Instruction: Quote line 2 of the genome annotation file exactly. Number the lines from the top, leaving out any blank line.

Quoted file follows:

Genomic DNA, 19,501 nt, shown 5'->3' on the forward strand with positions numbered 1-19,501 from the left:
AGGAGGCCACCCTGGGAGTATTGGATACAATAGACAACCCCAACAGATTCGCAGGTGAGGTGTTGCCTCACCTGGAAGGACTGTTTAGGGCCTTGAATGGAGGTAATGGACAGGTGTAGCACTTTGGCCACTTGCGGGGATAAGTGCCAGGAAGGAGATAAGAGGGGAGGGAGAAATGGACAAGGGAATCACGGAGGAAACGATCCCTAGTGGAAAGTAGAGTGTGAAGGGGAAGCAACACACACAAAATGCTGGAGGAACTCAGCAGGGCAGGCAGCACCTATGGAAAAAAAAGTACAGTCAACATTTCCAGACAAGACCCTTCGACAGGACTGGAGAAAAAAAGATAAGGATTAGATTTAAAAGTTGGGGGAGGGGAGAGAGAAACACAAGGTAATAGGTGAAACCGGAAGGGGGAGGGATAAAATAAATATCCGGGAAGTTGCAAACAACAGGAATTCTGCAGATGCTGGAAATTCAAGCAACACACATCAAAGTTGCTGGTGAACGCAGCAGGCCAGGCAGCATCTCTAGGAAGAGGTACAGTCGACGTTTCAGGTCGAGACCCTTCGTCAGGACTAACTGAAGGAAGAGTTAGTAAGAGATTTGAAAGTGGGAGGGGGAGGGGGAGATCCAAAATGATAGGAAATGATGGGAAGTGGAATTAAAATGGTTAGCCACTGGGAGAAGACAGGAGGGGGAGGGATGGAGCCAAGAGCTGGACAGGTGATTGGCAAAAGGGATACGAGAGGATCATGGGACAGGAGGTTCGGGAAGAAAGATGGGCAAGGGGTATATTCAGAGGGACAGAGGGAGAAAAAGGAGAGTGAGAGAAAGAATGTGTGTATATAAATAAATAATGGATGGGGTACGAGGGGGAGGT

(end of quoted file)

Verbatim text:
AGGAGGCCACCCTGGGAGTATTGGATACAATAGACAACCCCAACAGATTCGCAGGTGAGGTGTTGCCTCACCTGGAAGGACTGTTTAGGGCCTTGAATGGAGGTAATGGACAGGTGTAGCACTTTGGCCACTTGCGGGGATAAGTGCCAGGAAGGAGATAAGAGGGGAGGGAGAAATGGACAAGGGAATCACGGAGGAAACGATCCCTAGTGGAAAGTAGAGTGTGAAGGGGAAGCAACACACACAAAATGCTGGAGGAACTCAGCAGGGCAGGCAGCACCTATGGAAAAAAAAGTACAGTCAACATTTCCAGACAAGACCCTTCGACAGGACTGGAGAAAAAAAGATAAGGATTAGATTTAAAAGTTGGGGGAGGGGAGAGAGAAACACAAGGTAATAGGTGAAACCGGAAGGGGGAGGGATAAAATAAATATCCGGGAAGTTGCAAACAACAGGAATTCTGCAGATGCTGGAAATTCAAGCAACACACATCAAAGTTGCTGGTGAACGCAGCAGGCCAGGCAGCATCTCTAGGAAGAGGTACAGTCGACGTTTCAGGTCGAGACCCTTCGTCAGGACTAACTGAAGGAAGAGTTAGTAAGAGATTTGAAAGTGGGAGGGGGAGGGGGAGATCCAAAATGATAGGAAATGATGGGAAGTGGAATTAAAATGGTTAGCCACTGGGAGAAGACAGGAGGGGGAGGGATGGAGCCAAGAGCTGGACAGGTGATTGGCAAAAGGGATACGAGAGGATCATGGGACAGGAGGTTCGGGAAGAAAGATGGGCAAGGGGTATATTCAGAGGGACAGAGGGAGAAAAAGGAGAGTGAGAGAAAGAATGTGTGTATATAAATAAATAATGGATGGGGTACGAGGGGGAGGT